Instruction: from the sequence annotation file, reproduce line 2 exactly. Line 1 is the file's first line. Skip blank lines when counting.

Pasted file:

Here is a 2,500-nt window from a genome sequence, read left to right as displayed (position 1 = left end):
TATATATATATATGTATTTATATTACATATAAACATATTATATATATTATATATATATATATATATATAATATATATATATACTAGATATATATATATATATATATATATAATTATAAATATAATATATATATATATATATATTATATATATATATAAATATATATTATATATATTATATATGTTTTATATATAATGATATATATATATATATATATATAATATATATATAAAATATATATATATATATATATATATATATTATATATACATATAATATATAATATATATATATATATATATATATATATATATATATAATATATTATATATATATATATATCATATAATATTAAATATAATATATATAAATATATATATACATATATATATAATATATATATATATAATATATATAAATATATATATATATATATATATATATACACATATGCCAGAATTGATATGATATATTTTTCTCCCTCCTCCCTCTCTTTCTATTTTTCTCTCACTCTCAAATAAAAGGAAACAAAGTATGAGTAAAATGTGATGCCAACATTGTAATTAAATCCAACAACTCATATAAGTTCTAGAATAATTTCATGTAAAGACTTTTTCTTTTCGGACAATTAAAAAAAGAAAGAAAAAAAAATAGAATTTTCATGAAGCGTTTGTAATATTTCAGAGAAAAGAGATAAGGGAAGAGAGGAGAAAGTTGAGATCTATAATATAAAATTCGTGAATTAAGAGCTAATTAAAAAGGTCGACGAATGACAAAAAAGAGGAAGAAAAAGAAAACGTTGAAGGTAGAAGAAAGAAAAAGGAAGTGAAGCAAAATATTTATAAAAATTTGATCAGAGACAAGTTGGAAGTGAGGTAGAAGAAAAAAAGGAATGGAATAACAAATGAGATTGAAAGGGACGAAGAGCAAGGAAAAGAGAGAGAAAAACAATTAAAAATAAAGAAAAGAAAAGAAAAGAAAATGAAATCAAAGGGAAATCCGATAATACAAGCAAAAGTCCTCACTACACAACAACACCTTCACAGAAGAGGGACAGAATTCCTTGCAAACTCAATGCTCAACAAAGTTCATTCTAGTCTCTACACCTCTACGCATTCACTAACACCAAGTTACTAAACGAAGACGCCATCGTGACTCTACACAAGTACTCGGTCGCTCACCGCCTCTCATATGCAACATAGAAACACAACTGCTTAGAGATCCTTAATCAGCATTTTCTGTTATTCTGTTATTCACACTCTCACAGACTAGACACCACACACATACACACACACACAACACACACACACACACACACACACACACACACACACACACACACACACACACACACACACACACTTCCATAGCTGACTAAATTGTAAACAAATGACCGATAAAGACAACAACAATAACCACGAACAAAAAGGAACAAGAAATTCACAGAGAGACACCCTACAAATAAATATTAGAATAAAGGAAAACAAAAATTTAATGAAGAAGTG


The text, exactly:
TATATATATATATGTATTTATATTACATATAAACATATTATATATATTATATATATATATATATATATAATATATATATATACTAGATATATATATATATATATATATATAATTATAAATATAATATATATATATATATATATTATATATATATATAAATATATATTATATATATTATATATGTTTTATATATAATGATATATATATATATATATATATAATATATATATAAAATATATATATATATATATATATATATATTATATATACATATAATATATAATATATATATATATATATATATATATATATATATATAATATATTATATATATATATATATCATATAATATTAAATATAATATATATAAATATATATATACATATATATATAATATATATATATATAATATATATAAATATATATATATATATATATATATATACACATATGCCAGAATTGATATGATATATTTTTCTCCCTCCTCCCTCTCTTTCTATTTTTCTCTCACTCTCAAATAAAAGGAAACAAAGTATGAGTAAAATGTGATGCCAACATTGTAATTAAATCCAACAACTCATATAAGTTCTAGAATAATTTCATGTAAAGACTTTTTCTTTTCGGACAATTAAAAAAAGAAAGAAAAAAAAATAGAATTTTCATGAAGCGTTTGTAATATTTCAGAGAAAAGAGATAAGGGAAGAGAGGAGAAAGTTGAGATCTATAATATAAAATTCGTGAATTAAGAGCTAATTAAAAAGGTCGACGAATGACAAAAAAGAGGAAGAAAAAGAAAACGTTGAAGGTAGAAGAAAGAAAAAGGAAGTGAAGCAAAATATTTATAAAAATTTGATCAGAGACAAGTTGGAAGTGAGGTAGAAGAAAAAAAGGAATGGAATAACAAATGAGATTGAAAGGGACGAAGAGCAAGGAAAAGAGAGAGAAAAACAATTAAAAATAAAGAAAAGAAAAGAAAAGAAAATGAAATCAAAGGGAAATCCGATAATACAAGCAAAAGTCCTCACTACACAACAACACCTTCACAGAAGAGGGACAGAATTCCTTGCAAACTCAATGCTCAACAAAGTTCATTCTAGTCTCTACACCTCTACGCATTCACTAACACCAAGTTACTAAACGAAGACGCCATCGTGACTCTACACAAGTACTCGGTCGCTCACCGCCTCTCATATGCAACATAGAAACACAACTGCTTAGAGATCCTTAATCAGCATTTTCTGTTATTCTGTTATTCACACTCTCACAGACTAGACACCACACACATACACACACACACAACACACACACACACACACACACACACACACACACACACACACACACACACACACACACACACACTTCCATAGCTGACTAAATTGTAAACAAATGACCGATAAAGACAACAACAATAACCACGAACAAAAAGGAACAAGAAATTCACAGAGAGACACCCTACAAATAAATATTAGAATAAAGGAAAACAAAAATTTAATGAAGAAGTG